Publisher Summary Periodate oxidations are used for structural analysis, particularly for the study of carbohydrates. Methods are described for estimation of the oxidation products, those most frequently encountered including formic acid, formaldehyde, and carbon dioxide. When carbon dioxide is formed during periodate oxidation of sugars and sugar acids, this product usually arises as a result of oxidation of α-carbonyl acid intermediates. Under conditions of strong acidity, periodic acid will not oxidize α-carbonyl acids. The steps described in the procedure include (1) periodate oxidation, (2) termination of periodate oxidation, (3) formation of p-nitrophenylhydrazones, (4) extraction of p-nitrophenylhydrazones from aqueous phase, (5) extraction of carbonyl acid p-nitrophenylhydrazones, (6) determination of concentration of extracted carbonyl acid, (7) reduction prior to periodate oxidation; and (8) determination of carbonyl acids prior to periodate oxidation. The use of p-nitrophenylhydrazine in place of 2,4-dinitrophenylhydrazine also makes it possible to compare directly results of carbonyl acid determinations with and without prior periodate oxidation. The orbital mixer used for extractions between aqueous and organic solvent phases has proved to be extremely efficient and eliminates the need for an aeration mixing apparatus.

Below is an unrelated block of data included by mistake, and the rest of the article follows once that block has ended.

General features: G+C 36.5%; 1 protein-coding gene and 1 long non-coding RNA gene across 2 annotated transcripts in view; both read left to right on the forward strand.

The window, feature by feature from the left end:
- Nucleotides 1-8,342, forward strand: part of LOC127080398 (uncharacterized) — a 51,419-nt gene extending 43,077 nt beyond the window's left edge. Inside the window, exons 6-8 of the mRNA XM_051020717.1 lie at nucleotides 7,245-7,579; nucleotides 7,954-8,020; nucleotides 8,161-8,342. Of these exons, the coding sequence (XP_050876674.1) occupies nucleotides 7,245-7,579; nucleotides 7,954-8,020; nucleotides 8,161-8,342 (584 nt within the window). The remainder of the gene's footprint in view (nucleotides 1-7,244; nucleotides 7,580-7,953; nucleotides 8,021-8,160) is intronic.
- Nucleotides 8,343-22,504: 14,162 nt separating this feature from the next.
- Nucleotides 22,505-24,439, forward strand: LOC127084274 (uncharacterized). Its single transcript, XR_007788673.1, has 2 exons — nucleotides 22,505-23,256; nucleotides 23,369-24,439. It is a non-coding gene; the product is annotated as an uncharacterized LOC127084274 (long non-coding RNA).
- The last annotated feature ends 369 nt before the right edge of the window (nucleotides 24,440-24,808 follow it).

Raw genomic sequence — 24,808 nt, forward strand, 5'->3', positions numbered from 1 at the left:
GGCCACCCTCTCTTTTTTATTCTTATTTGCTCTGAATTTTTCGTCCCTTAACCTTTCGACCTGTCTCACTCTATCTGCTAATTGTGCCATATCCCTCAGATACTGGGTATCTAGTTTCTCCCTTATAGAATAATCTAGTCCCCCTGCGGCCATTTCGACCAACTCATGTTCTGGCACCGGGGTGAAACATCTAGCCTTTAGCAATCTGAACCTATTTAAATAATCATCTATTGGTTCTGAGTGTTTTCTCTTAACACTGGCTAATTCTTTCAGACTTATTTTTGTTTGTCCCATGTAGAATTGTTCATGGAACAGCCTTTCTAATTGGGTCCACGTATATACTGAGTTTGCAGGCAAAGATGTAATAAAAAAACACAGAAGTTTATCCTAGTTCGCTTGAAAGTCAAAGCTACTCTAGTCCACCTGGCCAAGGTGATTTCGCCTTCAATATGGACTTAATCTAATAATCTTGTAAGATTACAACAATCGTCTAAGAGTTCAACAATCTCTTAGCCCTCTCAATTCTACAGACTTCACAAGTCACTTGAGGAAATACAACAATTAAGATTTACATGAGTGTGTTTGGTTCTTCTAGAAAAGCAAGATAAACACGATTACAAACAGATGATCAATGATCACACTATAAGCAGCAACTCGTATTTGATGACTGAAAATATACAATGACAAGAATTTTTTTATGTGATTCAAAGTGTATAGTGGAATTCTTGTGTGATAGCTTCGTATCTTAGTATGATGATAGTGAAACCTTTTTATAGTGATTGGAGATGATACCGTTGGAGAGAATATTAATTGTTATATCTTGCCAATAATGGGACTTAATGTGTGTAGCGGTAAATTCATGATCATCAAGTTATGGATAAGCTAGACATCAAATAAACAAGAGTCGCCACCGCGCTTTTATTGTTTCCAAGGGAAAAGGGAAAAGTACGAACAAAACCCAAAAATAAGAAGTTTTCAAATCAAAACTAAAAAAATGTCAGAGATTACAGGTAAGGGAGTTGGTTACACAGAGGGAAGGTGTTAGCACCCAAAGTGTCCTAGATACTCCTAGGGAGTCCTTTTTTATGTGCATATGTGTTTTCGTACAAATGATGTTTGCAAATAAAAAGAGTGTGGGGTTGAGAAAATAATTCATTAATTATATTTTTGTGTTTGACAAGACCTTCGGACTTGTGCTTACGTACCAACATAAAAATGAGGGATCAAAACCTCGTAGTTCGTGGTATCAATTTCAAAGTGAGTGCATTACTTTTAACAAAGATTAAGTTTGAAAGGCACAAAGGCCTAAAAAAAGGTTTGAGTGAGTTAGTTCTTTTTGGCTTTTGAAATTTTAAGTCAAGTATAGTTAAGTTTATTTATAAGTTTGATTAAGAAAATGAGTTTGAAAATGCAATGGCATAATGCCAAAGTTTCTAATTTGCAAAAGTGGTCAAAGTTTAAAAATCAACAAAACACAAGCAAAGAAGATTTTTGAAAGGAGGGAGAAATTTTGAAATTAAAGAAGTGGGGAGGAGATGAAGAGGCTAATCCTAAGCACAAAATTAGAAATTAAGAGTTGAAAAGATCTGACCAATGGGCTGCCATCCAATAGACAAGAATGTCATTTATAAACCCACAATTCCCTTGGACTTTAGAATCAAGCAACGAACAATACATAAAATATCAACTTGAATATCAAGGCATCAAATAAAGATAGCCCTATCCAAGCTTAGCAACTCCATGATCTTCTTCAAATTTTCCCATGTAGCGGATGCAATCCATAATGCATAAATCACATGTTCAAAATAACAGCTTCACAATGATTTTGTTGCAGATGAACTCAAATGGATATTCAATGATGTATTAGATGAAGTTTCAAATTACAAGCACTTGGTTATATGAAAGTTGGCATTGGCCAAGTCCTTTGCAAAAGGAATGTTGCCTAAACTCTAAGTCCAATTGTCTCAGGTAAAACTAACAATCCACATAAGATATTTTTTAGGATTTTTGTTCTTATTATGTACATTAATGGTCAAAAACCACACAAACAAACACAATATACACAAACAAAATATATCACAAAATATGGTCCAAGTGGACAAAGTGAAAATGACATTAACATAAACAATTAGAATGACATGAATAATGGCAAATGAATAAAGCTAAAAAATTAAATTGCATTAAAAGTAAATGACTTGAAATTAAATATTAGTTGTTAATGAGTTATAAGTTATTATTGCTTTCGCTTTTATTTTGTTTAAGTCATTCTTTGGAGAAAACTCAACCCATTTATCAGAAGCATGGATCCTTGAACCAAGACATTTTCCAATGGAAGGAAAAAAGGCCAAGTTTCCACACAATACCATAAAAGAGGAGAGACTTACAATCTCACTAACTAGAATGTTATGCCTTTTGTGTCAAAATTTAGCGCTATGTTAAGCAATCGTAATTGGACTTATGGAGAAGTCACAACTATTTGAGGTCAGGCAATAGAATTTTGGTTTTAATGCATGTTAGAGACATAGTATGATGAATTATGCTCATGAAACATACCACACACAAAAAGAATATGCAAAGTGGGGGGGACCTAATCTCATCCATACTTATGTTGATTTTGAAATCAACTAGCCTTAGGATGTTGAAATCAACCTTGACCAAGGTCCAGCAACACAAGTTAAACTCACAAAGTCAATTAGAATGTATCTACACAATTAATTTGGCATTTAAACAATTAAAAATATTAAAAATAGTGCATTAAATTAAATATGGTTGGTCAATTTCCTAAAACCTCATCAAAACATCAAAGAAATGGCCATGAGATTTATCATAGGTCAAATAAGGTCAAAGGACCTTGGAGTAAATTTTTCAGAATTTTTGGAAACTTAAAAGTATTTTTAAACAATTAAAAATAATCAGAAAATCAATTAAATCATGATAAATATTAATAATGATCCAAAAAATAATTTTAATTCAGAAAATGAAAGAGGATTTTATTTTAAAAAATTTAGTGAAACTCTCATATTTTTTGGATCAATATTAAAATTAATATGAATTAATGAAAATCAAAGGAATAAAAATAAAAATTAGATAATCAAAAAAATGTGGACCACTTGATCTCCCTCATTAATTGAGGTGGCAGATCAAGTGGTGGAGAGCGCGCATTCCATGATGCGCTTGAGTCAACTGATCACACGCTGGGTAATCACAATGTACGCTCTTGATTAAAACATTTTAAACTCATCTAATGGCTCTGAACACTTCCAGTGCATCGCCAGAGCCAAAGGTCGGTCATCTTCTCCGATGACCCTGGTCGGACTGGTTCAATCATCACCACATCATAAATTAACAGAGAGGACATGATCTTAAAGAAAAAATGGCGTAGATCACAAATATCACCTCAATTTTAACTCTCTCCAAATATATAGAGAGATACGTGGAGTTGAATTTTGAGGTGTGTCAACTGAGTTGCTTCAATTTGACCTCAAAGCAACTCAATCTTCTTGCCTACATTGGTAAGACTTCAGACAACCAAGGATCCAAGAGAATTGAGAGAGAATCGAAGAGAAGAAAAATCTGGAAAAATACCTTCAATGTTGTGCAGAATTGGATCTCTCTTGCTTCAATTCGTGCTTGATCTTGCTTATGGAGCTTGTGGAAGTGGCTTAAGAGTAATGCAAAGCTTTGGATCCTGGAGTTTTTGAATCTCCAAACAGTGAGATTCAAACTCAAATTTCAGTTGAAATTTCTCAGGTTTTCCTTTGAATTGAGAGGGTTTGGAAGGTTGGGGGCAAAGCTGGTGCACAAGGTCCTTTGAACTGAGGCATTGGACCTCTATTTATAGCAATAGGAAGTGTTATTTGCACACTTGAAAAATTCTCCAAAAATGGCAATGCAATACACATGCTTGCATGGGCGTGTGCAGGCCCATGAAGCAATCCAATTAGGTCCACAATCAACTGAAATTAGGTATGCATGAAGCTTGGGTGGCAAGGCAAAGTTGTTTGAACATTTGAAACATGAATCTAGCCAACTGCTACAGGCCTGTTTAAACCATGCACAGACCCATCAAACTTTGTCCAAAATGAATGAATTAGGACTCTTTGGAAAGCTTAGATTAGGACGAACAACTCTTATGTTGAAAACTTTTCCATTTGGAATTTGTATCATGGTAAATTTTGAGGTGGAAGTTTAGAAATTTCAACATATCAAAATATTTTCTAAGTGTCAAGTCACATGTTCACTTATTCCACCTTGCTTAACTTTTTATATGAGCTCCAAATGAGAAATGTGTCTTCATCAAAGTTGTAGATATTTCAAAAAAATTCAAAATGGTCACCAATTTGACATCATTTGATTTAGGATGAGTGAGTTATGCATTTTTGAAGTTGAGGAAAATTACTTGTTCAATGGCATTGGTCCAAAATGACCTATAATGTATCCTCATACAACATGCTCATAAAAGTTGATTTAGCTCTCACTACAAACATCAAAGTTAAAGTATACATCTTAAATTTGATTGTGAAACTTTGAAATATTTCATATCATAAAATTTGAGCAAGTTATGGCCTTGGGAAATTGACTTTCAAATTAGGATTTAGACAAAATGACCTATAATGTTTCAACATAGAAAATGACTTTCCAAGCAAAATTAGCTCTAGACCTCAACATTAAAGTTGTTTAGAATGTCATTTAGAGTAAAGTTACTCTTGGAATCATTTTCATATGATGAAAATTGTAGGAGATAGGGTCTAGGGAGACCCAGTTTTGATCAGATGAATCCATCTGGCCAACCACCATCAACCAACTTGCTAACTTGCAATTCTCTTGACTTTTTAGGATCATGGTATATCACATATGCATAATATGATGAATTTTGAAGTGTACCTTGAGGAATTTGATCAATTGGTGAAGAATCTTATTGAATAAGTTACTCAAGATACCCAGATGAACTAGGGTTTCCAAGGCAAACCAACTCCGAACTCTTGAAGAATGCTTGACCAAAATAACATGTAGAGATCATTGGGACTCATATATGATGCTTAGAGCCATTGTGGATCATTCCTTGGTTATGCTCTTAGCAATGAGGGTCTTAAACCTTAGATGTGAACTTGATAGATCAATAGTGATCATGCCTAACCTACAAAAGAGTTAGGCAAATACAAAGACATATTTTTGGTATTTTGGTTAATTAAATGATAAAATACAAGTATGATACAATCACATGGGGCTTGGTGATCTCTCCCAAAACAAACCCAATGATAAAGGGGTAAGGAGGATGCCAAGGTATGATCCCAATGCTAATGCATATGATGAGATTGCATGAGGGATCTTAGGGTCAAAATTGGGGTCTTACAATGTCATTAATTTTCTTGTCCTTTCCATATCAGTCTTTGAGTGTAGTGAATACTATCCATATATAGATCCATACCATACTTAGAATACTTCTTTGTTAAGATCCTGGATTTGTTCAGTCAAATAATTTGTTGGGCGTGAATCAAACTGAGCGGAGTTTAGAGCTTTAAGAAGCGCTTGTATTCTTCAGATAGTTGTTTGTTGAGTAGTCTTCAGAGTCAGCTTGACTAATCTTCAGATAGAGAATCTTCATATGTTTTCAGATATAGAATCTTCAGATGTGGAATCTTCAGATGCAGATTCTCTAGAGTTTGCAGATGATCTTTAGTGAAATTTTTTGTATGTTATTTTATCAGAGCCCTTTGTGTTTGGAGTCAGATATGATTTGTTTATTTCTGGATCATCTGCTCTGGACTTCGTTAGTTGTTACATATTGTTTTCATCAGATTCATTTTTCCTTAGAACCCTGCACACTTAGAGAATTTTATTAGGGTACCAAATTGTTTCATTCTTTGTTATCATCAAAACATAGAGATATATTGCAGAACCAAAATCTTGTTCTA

Full Text
Published version (Free)

Talk to us

Join us for a 30 min session where you can share your feedback and ask us any queries you have

Schedule a call